Dragonflies

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Dragonflies and damselflies belong to the order Odonata, which means 'toothed jaws', and both young and adult are predators, eating a wide range of aquatic invertebrates and flying insects, respectively.

They develop through a process known as incomplete metamorphosis. Females lay their eggs in summer, dropping them into the water or attaching them to vegetation in or near the pond. The eggs of most species hatch out after a few weeks, but some laid in late summer wait out the winter and do not hatch out until the following spring.

After hatching the young, commonly known as nymphs, develop under water. All except those that hatched from over-wintering eggs spend at least one winter in the pond and some hawker dragonflies may spend three years.

When their time comes they climb out of the water, either on the stems of emergent plants or up the bank, and within an hour for most species or up to 3 hours for hawkers, they split their skins to emerge as adults. The adults take about a week to mature, then they disperse to find mates and the females look for somewhere to lay their eggs.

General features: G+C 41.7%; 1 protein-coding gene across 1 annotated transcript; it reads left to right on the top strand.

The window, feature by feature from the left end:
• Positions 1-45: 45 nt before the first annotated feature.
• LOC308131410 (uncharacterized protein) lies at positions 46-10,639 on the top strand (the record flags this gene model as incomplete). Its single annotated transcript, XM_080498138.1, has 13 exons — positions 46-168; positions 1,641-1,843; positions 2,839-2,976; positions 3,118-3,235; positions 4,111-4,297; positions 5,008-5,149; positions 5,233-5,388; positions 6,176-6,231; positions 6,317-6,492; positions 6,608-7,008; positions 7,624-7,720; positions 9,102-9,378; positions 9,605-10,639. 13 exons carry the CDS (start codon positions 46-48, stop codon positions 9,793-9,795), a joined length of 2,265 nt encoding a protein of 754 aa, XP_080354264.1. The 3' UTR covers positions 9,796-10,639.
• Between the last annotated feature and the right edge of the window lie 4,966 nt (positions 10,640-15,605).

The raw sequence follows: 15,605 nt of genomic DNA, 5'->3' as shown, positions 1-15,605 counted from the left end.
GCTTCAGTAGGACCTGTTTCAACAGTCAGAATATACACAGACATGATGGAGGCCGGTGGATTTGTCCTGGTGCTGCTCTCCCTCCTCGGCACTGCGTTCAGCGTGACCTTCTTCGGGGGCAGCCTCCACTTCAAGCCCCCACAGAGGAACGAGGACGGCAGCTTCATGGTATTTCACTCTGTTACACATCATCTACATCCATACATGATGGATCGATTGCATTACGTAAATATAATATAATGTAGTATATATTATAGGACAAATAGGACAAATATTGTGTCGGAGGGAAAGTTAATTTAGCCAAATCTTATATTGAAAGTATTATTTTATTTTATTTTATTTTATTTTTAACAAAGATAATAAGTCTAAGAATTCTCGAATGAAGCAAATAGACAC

Of the dragonflies, hawkers like the southern hawker and emperor dragonfly are the largest and most spectacular.

But for sheer beauty nothing can beat the banded demoiselle, the largest of the damselflies. Damselflies are much smaller, have a weak, fluttering flight and usually hold their wings closed when at rest. In between in size are the chasers and darters such as the broad-bodied chaser and the ruddy darter.


Photo © Tony Gunton

More information

"Field Guide to the Dragonflies and Damselflies of Great Britain and Ireland" by Steve Brooks and Richard Lewington. Website of the British Dragonfly Society www.dragonflysoc.org.uk. "The Dragonflies of Essex" by Ted Benton & John Dobson.